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Po Boy- Crafts Street in Newton? Does anyone know anything about this?

I was driving on Crafts Street in Newton today and went by that little place that used to be a sandwich joint, then had a fire, then was a sandwich place again- across from the autobody shop, near Washington Street/WF. Noticed that while it still had a Boar's Head sticker on the door, there is a new-ish sign on the front that said "Po Boy". I nearly had an accident right then and there because I was trying to peer in the (dark) windows. Could it be that something so wonderful might actually go there or is it just a dream?

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  1. Oh please let it be so. And let it be the real thing, not a Boston interpretation of a sandwich that needs no tinkering.

    1. A little poking shows some activity w/ the city of Newton for signage and a liquor license and the name Eric Cormier - could it be the same as the writer, etc, from New Orleans? Fingers crossed, dreaming of a Domilise's half and half....

      4 Replies
      1. re: okra

        More Newton news - appears that a chain called Seasons 52 is applying for a liquor license to operate at 220 Boylston Street, Building C, Chestnut Hill Square, Chestnut Hill, MA.
        Seasons52.com says that it is planning to open in Autumn 2013.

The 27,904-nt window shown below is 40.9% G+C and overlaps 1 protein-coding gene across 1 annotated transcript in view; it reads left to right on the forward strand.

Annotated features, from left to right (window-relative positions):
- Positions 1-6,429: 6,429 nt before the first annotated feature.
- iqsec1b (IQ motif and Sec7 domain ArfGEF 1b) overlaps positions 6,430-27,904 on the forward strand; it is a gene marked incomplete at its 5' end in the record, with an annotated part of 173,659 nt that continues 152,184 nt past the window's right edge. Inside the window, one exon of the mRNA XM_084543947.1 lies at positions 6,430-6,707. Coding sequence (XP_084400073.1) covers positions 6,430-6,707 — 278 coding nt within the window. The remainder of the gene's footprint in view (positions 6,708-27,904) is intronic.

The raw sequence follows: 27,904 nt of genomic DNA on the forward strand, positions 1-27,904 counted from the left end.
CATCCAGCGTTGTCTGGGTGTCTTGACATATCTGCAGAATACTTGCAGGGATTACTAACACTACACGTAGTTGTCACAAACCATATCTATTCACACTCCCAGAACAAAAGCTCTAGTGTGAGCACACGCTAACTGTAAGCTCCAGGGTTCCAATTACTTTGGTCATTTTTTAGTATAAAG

1. re: Bob Dobalina

          Seasons 52's opening was announced back in September in this Boston Business Journal article: http://www.bizjournals.com/boston/rea...
          I am not a hater of all chains like other hounds but I was hoping for something a bit less generic in this new development.

        2. re: okra

          That's quite the thought. If that's the case, I wonder if Brett Anderson (former Times-Picayune restaurant crititc who is spending this year at Harvard) has any insight? Might try reaching out to him via Twitter.

          Also, Okra I always enjoyed Franky and Johnny's over Domilise's in that neighborhood. Have you had both?

          1. This would be great because the only decent po' boy I've had in this region is in Portland at Po' Boys & Pickles.

            1. That has been up for months with no appreciable change inside. Very confusing.

              its a "Charcoal Guido's" watch all over again.